High Stakes Cheating

From EurekAlert, we learn that corporate executives are a bunch of cheaters, when the incentives are right:

According to the authors, "Our results demonstrate two factors substantially increase the likelihood of financial misrepresentation: extremely low performance relative to average performance in the firm's industry, and high percentages of CEO compensation in stock options."

The study also determined that approximately 1 in 10 of the financial restatements examined by the authors was linked to fraud and illegal practices. Over five years, there was a 9% likelihood that a company misrepresents its finances and is found out. The actual frequency of misrepresentation is almost certainly higher.

Stock options offer a strong incentive to raise the stock price above the strike price; indeed, the stock price must rise above the strike price for executives to profit from their options. This incentive motivates some executives to misrepresent financial outcomes to raise the stock price.

I am shocked-- shocked! In totally unrelated news, "The Weasel King" points to a story about accusations of rampant cheating at a charter school:

Now, eight former teachers assert in a 27-page report to state and local education officials that a culture of cheating exists at the school. And they say it's done at the top level.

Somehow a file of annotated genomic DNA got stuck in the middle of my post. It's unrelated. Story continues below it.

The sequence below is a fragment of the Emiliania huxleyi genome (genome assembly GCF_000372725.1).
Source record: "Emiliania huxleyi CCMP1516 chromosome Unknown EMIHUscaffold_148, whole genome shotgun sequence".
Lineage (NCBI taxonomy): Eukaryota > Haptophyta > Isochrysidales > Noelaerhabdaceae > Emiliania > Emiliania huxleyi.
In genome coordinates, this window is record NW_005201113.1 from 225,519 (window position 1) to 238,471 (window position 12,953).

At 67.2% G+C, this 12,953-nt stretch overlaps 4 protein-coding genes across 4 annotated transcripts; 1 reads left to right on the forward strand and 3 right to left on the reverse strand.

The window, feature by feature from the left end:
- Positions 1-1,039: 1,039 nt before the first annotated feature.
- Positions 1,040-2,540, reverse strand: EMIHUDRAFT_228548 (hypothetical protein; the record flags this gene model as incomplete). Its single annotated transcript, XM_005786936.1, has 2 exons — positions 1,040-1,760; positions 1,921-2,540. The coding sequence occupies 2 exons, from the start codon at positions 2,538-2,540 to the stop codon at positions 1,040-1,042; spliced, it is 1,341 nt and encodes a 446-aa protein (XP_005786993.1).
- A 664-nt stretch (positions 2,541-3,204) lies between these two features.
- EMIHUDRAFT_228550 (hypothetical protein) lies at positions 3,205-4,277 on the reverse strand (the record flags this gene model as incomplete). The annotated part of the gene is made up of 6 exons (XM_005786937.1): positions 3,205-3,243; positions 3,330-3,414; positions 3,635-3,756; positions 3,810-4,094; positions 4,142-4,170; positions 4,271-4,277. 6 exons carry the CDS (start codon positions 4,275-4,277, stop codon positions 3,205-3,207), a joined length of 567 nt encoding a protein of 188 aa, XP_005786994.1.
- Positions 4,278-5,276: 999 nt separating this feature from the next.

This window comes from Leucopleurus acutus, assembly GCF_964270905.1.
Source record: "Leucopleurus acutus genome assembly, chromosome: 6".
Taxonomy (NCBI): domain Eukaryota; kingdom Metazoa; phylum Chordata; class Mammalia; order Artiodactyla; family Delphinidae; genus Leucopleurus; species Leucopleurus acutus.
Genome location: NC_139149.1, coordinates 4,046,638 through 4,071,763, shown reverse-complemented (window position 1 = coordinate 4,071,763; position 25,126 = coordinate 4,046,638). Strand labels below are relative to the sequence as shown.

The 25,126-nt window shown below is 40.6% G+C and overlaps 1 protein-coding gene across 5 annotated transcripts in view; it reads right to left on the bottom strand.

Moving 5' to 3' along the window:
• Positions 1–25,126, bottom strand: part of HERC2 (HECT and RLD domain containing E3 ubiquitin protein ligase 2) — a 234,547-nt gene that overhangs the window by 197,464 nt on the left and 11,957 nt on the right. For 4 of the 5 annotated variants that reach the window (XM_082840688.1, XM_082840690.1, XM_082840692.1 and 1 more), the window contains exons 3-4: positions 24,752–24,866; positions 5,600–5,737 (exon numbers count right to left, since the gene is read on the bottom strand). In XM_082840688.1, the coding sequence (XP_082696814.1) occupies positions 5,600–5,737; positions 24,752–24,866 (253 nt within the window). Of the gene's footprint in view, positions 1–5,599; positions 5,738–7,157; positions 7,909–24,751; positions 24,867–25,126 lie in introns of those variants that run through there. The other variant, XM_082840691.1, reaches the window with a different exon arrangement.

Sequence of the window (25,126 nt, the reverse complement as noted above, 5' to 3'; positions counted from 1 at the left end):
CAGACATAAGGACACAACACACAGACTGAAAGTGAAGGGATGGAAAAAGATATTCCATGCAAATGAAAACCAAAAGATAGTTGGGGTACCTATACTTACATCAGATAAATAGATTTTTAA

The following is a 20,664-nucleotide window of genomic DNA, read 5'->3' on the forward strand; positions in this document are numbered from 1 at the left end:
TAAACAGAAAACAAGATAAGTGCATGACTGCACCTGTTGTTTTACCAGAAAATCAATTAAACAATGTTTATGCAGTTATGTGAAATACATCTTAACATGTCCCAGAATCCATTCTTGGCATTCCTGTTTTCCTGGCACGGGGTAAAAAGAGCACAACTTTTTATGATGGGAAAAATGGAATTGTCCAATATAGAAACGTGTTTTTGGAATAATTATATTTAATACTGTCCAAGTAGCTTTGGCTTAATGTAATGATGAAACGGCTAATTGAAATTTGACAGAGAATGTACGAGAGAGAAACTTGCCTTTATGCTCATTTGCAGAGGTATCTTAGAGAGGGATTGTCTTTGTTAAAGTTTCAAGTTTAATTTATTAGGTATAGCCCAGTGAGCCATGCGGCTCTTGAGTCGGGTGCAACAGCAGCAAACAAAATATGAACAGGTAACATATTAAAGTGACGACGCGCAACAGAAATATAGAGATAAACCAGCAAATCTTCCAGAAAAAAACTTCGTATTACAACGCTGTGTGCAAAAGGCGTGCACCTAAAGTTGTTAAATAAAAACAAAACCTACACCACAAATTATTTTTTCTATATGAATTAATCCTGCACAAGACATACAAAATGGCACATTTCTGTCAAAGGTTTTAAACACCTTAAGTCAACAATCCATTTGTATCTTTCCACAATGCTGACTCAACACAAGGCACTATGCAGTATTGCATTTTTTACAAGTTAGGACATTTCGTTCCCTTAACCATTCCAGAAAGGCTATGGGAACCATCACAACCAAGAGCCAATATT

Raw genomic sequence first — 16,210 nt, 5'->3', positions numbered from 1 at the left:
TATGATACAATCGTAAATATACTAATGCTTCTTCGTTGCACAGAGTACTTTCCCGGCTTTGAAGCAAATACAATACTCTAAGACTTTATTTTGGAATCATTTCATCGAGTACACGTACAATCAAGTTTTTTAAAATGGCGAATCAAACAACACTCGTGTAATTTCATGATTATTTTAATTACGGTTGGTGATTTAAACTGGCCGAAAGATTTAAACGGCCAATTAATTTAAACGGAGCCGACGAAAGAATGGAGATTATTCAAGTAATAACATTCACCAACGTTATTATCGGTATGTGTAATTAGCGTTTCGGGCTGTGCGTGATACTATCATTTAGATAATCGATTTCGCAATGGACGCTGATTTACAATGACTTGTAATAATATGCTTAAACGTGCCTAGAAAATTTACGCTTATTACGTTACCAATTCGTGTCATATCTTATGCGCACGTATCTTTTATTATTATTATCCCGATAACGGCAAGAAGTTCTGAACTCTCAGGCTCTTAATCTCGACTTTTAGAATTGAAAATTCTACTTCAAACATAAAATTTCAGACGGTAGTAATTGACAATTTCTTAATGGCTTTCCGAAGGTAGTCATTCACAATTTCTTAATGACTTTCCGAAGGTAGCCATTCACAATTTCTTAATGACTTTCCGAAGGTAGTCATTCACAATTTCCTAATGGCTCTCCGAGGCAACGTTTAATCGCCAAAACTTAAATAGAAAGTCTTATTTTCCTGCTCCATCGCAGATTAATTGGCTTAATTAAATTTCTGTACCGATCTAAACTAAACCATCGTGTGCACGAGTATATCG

The teachers claim:

-- Students' grades are frequently falsified.

-- Course titles don't always match the easier content tested.

-- Low-scoring students are barred from taking state-required exams in an attempt to keep them from lowering the school's scores.

-- Discipline is arbitrary and intimidating.

Just as stunning is the teachers' assertion of who is responsible for the alleged misconduct: the director, Isaac Haqq, Uprep's founder and most fervent cheerleader.

To be fair, the main lesson of the story really appears to be that crazy people should not be allowed to run schools, because, damn, Haqq comes off as a lunatic...

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According to economist Steven D. Levitt in his book Freakonomics, top executives don't just cheat when the stakes are high, they always cheat.

Levitt presents a case study done about someone who sold bagels in Washington DC on an honor system. He'd bring the bagels and people would just drop money in a box. Normally the theft rate was about 5%. According to the book, on 'management' floors, the rate was typically double the average.

Huh. Go figure.